For nurses, sleep deprivation is much more than just an inconvenience. It can have a significant impact on patient safety, as well as on the safety of nurses themselves. Impaired decision-making, slower reflexes and motor skills, and heightened stress levels are all potential consequences of too little sleep.
Numerous studies have identified a link between sleep deprivation and increased safety risks for healthcare providers and patients. The effects of a lack of sleep generally are most acute for nurses working the night shift, although they may be even more pronounced for those in critical-care settings. Specialized and demanding, those work environments require nurses to make quick assessments and rapid decisions.
In addition, patient volume is unpredictable in emergency departments and patients typically are in unstable conditions. That means nurses must remain highly vigilant in order to respond promptly and appropriately to changes in a patient’s condition.
An article published in the Joint Commission Journal on Quality and Patient Safety noted that nurses typically don’t meet average daily sleep requirements. The article also cited two studies that found that nurses were at least twice as likely to make a medical error when working extended shifts (12.5 hours or longer.)
In addition, chronic sleep deprivation can lead to long-term health problems, such as diabetes and heart disease, according to the 2007 article. Studies also have found that women – who comprise the vast majority of nurses – experience elevated levels of sleep disturbance during shift work compared to men.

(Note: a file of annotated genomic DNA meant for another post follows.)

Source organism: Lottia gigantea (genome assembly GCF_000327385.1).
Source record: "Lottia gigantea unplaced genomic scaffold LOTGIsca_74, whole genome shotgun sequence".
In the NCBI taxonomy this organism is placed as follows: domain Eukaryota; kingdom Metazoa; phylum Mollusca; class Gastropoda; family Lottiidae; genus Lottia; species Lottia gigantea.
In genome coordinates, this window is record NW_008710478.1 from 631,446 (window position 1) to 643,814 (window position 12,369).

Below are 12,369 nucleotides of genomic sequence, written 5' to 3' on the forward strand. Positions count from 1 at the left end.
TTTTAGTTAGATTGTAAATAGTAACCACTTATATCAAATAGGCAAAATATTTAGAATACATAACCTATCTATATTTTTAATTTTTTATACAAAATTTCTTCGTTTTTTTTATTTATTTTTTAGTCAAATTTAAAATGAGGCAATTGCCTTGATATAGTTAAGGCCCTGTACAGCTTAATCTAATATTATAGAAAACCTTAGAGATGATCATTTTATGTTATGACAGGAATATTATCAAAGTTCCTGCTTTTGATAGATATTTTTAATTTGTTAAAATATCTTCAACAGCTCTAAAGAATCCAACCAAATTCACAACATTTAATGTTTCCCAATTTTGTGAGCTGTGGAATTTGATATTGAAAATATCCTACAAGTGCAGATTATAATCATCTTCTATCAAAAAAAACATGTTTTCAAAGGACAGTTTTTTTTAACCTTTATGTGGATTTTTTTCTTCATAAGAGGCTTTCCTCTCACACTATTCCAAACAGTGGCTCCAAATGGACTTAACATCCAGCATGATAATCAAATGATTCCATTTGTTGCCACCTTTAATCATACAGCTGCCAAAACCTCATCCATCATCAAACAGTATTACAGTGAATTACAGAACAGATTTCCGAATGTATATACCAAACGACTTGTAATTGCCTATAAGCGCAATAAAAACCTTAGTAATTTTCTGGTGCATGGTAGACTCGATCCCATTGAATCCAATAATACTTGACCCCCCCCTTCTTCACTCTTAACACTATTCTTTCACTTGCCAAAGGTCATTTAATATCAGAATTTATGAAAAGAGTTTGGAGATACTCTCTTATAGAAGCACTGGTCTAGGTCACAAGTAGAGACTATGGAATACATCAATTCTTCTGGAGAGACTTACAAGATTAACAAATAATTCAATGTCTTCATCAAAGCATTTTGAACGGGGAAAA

Restorative Napping and Sleep Rooms
One potential solution to safety issues associated with sleep deprivation is to encourage nurses to use their break times to take brief naps. Often known as restorative napping, these short breaks have the potential to boost performance and accuracy, reduce fatigue and improve mood for nurses working extended hours or the night shift.
“Several studies support positive outcomes for on-duty napping for health professionals,” noted a 2011 study in Critical Care Nurse, the journal of the American Association of Critical-Care Nurses.
The study’s authors reviewed the effect of napping on nurses working in intensive care units or emergency departments. A majority of the nurses reported having improved mood and response time when they were able to nap.
“Even a short 20-minute nap was viewed by some nurses as restorative, allowing them to better attend to their job and improve their work performance,” the study noted.
Many hospitals have already made the link between sleep and performance with respect to doctors, and have created sleep rooms for ER physicians, surgeons and specialists. As technology and other factors increase the complexity of healthcare, it will become more important for RNs and other nursing professionals to be well-rested and alert while on duty.
Healthcare facilities that provide nurses with the opportunity for restorative napping could see improvements in performance, as well as heightened safety for employees and patients.
“Given the complexity of the environments within which critical care nurses work, researchers, administrators, and nurses must work together to find creative ways to develop effective napping interventions and environments conducive to napping, and, in turn, healthier and more effective nurses,” the Critical Care Nurse article concluded.